Cytokine-dependent inflammatory response in SARS-CoV-2 infection

Carta al editor


Cytokine-dependent inflammatory response in SARS-CoV-2 infection

Respuesta inflamatoria dependiente de citoquinas en la infección por SARS-CoV-2


Diana Esperanza Monet Álvarez1*
Emmanuel Zayas Fundora2
Ángel Miguel Aguilar González3
Gino Iglesias Sordo4


1Facultad de Medicina No. 1. Universidad de Ciencias Médicas de Santiago de Cuba. Santiago de Cuba, Cuba.
2Universidad de Ciencias Médicas de la Habana. Facultad de Ciencias Médicas “Manuel Fajardo’’. La Habana, Cuba.
3Facultad de Ciencias Médicas de Sagua la Grande. Universidad de Ciencias Médicas de Villa Clara. Sagua la Grande, Cuba.
4Universidad de Ciencias Médicas de la Habana. Facultad de Ciencias Médicas “10 de octubre’’. La Habana, Cuba.

*Author for correspondence. Email:



Dear Editor,

COVID-19 still represents a challenge, and a periodic update is necessary, mainly on its pathophysiology as an inflammatory-based disease.

Inflammation is the basis of different clinical entities, and the main reason for consultation in Cuba and the world; known term, commonly seen as a symptom or a risk factor, with an erroneous perception that it is an isolated entity.(1) Both the innate and the acquired immune response act in this process with numerous local and systemic effects, being a response body homeostasis where the functions of almost all organ systems are modified.(2)

Different molecules favor its development, such as vasoactive substances, chemokines, lipid metabolites, immunoglobulins, as well as the kinin, coagulation and complement systems, but the main molecules are cytokines;(3) small peptides that function as intercellular messengers.

A crucial role is then played by anti-inflammatory cytokines, made up of T-helper 2 lymphocytes, producers of interleukins (IL) 10, 13, 24 and 42, responsible for bringing the defensive response to normal.(4)

Knowing the role of cytokines in inflammation is essential to understand the specific expression of inflammatory-based pathologies, which could mean a significant shift in the management of infectious diseases such as COVID-19.

The arrival of the new coronavirus has generated an unbridled use of epidemiological resources to contain it; however, it will be impossible if the biopsychosocial factors and the conditions of the immune response that are triggered in response to the disease are not known.(5)

SARS-CoV-2 is capable of activating the immune system, giving rise to an uncontrolled systemic inflammatory response, due to the production and secretion of pro-inflammatory cytokines and chemokines by immunoeffector cells. This "cytokine storm" is key in the pathophysiology of lung damage, hemodynamic instability, multi-organ failure, and the lethality observed in these patients.(5)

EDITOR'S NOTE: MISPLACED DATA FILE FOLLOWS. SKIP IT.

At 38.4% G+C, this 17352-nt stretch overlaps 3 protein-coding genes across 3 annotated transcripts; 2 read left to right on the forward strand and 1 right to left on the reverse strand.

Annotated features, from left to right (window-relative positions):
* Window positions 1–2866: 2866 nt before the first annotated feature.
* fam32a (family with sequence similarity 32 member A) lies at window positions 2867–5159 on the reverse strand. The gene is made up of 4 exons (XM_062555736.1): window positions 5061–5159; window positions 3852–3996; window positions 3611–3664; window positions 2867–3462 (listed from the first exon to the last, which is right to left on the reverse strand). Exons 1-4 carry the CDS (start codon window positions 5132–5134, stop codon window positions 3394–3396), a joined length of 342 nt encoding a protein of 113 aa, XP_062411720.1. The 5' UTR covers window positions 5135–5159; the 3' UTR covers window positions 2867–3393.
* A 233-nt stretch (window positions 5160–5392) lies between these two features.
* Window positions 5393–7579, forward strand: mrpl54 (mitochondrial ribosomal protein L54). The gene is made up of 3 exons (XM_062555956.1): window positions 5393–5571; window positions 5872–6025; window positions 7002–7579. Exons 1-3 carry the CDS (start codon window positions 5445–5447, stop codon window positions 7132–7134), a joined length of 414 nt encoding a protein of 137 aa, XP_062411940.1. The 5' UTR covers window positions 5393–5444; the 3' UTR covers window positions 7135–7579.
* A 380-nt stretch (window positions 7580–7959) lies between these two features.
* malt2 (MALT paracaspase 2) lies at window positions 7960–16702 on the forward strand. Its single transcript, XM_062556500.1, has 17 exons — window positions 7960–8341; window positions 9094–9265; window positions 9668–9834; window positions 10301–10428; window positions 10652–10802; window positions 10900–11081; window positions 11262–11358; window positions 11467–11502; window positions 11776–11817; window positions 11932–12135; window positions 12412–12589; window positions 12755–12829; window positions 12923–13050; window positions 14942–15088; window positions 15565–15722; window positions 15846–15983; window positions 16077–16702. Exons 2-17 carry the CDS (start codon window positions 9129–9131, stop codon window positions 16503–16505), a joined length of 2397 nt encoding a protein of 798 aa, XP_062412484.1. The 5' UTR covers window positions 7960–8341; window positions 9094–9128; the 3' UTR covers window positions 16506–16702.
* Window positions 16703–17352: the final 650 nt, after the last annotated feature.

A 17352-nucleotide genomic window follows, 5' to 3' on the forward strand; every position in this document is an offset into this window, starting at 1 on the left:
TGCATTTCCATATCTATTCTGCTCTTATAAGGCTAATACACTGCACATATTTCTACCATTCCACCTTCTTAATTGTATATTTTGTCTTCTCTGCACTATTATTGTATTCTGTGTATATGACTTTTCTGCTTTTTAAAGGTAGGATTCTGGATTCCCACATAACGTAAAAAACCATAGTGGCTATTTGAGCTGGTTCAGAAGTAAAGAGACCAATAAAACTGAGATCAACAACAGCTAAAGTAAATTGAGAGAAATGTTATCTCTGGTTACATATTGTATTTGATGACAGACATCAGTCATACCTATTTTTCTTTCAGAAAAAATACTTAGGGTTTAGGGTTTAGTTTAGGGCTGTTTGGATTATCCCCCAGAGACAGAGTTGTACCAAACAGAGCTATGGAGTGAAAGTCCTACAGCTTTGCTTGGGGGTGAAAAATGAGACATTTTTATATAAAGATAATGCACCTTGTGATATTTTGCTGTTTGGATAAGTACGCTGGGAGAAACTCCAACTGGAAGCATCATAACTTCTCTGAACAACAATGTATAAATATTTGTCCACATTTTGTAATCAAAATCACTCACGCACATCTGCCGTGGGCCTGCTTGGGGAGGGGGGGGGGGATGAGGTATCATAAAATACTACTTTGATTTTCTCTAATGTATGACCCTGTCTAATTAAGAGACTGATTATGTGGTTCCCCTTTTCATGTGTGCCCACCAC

Cytokine storm is a term that, although recently in widespread use, lacks a strict definition. It refers to the overproduction of inflammatory substances with a wide range of biological activity from a variety of tissues and cells, as a result of an infectious process and the loss of negative feedback on the immune system.(6)

A cytokine storm is suspected in all patients with symptoms and signs of COVID-19, associated risk factors, and a torpid course of the disease. It should be taken into account that this entity is associated with a marked elevation of IL-6 (poor prognosis factor in adults with COVID-19) and IL-1, hence the treatment should be aimed at reducing the state of hyperinflammation.(4)

The cytokine storm is not a new concept to immunologists and clinicians, even though it has become more widely known in the wake of COVID-19. They occur in other infections, in autoimmune diseases, and in people with certain "faulty" genes. However, although it is a previously known term, it is still under study, and many of its treatments are still in the experimental phase.




1. Porter D. Inflamación. American Academy of Ophthalmology; 2020. [acceso: 24/01/2022]. Disponible en:

2. MiSistemaInmune. Inflamación: tipos y patologías asociadas. MiSistemaImmune; 2019. [acceso: 24/01/2022]. Disponible en:ón%20es%20una%20respuesta,alguna%20sustancia%20agresiva)%2C%20etc

3. Sosa-Medellín MÁ, Ponce-Mendoza RA, Luviano-García JA, Almanza-Valdez HE, Maheda-García HJ, Santos-Macías JE, et al. COVID-19: ¿tormenta de citocinas o sepsis viral? Med Int Mex. 2021 [acceso: 24/01/2022]; 37(4):580-5. Disponible en:

4. Miranda Pedroso R. Tormenta de citoquinas en la infección por SARS-CoV-2 (COVID19). Revista Cubana de Medicina Intensiva y Emergencias. 2021 [acceso: 24/01/2022]; 20(3):e830 Disponible en:

5. Hurtado de Mendoza Amat JD, Montero González T, Borrajero Martínez I, Capo de Paz V, López Marín L, Dominguez Alvarez C. Respuesta inflamatoria sistémica de la COVID-19 y su expresión morfológica, el daño múltiple de órganos. Revista Cubana de Medicina Militar. 2021 [acceso: 02/01/2022]; 50(3): 02101592. Disponible en:

6. Noris-García E, Robinson-Agramonte Md. Psiconeuroinmunoendocrinología y COVID-19. Rev. Electron. Dr. Zoilo Marinello Vidaurreta. 2021 [acceso: 02/01/2022]; 46(1): [aprox. 4 p.]. Disponible en:



Conflict of interest

No conflict of interest is declared and no funding was received for the development of this article.

Enlaces refback

  • No hay ningún enlace refback.

URL de la licencia: